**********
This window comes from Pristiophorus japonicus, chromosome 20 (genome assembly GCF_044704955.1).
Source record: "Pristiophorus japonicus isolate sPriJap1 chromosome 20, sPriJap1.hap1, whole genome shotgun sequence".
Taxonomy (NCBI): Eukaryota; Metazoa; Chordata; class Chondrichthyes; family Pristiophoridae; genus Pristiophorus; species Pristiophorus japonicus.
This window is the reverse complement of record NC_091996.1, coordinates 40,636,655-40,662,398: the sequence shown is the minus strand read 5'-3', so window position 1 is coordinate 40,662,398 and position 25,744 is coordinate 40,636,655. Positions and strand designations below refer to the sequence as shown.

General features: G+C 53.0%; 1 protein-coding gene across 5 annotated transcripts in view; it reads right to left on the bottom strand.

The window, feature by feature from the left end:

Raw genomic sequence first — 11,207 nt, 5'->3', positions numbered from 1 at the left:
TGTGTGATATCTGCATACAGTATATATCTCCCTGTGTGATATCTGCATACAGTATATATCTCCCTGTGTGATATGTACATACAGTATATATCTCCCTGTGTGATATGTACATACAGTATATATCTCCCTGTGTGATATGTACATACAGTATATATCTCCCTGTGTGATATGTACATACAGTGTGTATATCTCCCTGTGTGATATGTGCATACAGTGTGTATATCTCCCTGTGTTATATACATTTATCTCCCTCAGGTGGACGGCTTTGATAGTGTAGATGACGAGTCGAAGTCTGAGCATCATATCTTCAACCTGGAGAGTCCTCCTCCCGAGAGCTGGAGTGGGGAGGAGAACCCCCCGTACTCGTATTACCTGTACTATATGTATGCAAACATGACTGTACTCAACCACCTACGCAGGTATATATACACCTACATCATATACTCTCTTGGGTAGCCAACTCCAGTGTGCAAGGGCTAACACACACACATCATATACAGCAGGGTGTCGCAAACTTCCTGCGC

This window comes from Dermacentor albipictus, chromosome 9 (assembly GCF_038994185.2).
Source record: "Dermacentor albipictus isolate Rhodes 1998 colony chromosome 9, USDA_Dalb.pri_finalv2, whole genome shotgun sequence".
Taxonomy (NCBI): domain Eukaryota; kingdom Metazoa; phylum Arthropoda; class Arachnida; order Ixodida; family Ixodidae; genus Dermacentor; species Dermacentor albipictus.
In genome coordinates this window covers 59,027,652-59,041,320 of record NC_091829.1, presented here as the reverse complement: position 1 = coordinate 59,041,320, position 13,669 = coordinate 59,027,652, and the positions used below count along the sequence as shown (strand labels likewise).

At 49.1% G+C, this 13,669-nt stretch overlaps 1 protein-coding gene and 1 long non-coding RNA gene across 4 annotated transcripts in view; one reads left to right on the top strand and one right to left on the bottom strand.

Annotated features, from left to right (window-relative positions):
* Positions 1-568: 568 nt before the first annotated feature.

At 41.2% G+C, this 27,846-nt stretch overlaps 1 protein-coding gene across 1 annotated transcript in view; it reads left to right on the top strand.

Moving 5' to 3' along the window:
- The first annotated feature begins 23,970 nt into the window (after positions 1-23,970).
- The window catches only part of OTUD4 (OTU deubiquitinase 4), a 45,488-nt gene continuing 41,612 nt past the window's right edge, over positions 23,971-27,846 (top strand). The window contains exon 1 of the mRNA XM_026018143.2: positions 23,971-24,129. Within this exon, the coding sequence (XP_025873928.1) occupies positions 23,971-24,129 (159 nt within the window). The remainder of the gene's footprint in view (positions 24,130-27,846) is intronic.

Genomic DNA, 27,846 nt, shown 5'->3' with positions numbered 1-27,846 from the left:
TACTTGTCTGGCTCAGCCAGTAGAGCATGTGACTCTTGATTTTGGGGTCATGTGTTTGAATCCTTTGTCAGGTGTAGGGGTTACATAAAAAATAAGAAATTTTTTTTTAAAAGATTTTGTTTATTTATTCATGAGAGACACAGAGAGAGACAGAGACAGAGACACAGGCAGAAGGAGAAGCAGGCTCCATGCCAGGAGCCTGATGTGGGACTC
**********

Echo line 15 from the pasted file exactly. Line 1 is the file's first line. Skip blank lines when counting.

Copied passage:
* Positions 1-568: 568 nt before the first annotated feature.